Learn Chinese with Logic

Chinese is not difficult, it is different. It has a logographic (sign) writing system which is very foreign to many people, but don't let these crazy-complicated-looking-characters fool you, Chinese is actually a very logical language.


The Chinese character is the most fascinating part of the language, and yet the most challenging one. Instead of letters, they are combined by small lines that called "strokes", and written within invisible squares.  Simplified writing is used in China while traditional writing is used in Taiwan, Hong Kong .

For example, to write the word "horse":

  • in Traditional: 馬 (it is possible to see a horse, with four legs and a tail)

  • in Simplified: 马 (simpler, with the four legs turned into a simple horizontal stroke)

It can be summarised thus:













About Pinyin

The Chinese developed Hanyu Pinyin in the late 1950s; it was officially adopted in Mainland China in 1979; and it was accepted as an international standard for Romanizing Chinese . It has become the most widely accepted standard for the romanization of Mandarin. Although the Pinyin system uses the Roman alphabet, it has reassigned a few letters to sounds that are quite different from what an English speaker would expect. Therefore, it is extremely important to memorize which letters represent which sounds in Pinyin.Overall, Pinyin has been successfully adopted as a system for representing Mandarin Chinese pronunciation and as a system for romanizing Chinese names. Pinyin is also widely used for entering characters into a computer simply by typing in the Pinyin and then selecting the character from a list provided. Mandarin also has what are called ‘tones‘, which means there are 5 different ways of pronouncing any given syllable. Saying a syllable with a different pitch contour can change its meaning completely.

Visualized characters

Characters had been changing shapes and meaning since they were first created 3,000 years ago; therefore, some of them cannot be explained in the standard way.


Most radicals are characters themselves, and have complete meaning on their own. When combine with other components to form new characters, their function is to imply the meaning (like "extra" in extraordinary"). Once we identify the radical, we can have an idea of what the character is about.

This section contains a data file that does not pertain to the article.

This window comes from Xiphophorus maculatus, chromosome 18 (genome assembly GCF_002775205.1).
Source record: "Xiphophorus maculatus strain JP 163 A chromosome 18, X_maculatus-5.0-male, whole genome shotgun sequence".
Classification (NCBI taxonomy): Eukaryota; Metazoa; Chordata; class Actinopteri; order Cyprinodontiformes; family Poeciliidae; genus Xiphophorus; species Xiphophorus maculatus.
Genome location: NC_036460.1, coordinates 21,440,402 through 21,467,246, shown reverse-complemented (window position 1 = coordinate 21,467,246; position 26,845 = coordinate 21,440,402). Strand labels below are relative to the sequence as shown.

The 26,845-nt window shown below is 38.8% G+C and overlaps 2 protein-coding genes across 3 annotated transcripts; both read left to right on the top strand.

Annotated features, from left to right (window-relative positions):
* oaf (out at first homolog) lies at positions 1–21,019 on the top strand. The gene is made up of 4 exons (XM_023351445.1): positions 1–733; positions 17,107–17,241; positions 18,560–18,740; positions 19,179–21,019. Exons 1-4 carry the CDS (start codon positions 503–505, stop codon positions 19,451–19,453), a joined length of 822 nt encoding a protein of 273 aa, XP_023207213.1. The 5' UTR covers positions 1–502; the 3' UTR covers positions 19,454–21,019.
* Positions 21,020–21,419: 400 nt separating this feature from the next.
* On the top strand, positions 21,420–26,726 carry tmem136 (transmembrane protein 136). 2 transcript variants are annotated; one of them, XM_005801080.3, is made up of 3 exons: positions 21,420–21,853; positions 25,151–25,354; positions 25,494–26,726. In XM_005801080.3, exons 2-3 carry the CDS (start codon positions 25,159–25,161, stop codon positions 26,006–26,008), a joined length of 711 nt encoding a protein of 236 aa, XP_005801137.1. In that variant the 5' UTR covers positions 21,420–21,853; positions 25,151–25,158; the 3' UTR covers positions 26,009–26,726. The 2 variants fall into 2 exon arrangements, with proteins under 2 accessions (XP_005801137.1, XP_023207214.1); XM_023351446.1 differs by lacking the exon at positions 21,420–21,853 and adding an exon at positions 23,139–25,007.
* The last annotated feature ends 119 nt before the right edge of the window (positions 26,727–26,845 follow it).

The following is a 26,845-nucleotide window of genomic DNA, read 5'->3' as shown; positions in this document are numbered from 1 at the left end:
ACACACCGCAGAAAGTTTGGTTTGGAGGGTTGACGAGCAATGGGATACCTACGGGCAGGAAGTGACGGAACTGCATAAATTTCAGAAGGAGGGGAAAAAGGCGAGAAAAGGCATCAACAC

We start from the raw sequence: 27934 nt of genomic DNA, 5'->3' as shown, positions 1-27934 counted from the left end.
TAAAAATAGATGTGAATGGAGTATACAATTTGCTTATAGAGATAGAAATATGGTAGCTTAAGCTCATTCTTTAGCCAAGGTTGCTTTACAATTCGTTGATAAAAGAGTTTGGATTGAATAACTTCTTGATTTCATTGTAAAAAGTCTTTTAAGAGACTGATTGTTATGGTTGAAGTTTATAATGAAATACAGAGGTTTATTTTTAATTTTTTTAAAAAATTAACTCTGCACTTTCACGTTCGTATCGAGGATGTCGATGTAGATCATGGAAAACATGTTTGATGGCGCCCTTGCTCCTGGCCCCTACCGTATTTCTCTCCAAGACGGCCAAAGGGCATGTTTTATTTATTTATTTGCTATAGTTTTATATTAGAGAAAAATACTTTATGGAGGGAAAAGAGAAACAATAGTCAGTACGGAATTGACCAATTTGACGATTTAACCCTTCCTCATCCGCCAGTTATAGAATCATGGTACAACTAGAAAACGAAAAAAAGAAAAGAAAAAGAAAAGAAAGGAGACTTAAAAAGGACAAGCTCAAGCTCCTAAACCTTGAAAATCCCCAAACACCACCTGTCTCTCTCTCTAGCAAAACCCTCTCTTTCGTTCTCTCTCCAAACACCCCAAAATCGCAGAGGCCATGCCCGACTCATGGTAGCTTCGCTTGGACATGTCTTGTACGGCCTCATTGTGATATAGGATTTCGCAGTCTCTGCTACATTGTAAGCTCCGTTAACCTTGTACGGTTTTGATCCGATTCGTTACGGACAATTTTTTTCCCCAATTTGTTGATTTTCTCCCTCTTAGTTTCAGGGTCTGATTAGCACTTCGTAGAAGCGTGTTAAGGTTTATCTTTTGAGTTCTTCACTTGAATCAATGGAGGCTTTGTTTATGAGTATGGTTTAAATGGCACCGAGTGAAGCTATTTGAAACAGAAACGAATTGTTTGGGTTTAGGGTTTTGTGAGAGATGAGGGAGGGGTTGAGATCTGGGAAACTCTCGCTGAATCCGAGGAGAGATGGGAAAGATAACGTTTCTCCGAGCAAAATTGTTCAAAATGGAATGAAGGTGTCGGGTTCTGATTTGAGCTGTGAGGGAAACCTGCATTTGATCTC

Phonetic characters

While radicals indicate the meaning of the characters, the phonetic components indicate the pronunciations. This kind of characters is called 形声字, and makes up to 80% of  all Chinese characters! Many  characters share the same phonetic component, so learning one component means learning multiple characters at the same time! 


Many Chinese words are combined by more than one character.


 Chinese grammar has no verb conjugation, and that’s true. As hard as this may be to believe, regardless of the tense of any given verb in Chinese, its form doesn’t change. Of course, without conjugation, you may be wondering how the Chinese language communicates the timing of the action in any given sentence. The solution here is that Chinese uses word order to communicate the information that would normally be communicated by conjugation in English.

Another way that Chinese grammar lets us know the timing of a particular action is by adding time words. For example, the literal translation of a Chinese sentence might be, “I go park.” When did the person go to the park? If this sentence had been uttered with no additional words, then the answer would be that the speaker was intending to go to the park presently. Had they intended to communicate that they had gone to the park the day before, they would have said, “I go park yesterday.” Had they intended to communicate that they would be going to the park in the future, they would have said, “I go park tomorrow.”

There are also some interesting facts about nouns and pronouns in Chinese grammar. For instance, when nouns become plural in Chinese, they usually remain unchanged. Pronouns, however, are just as complicated in Chinese as they are in English (but thankfully, not more so). There are both singular and plural pronouns in Chinese, and they exist in first, second, or third persons. As you can see, with a little persistence, you will find that Chinese grammar isn’t as difficult to master as that of some other languages.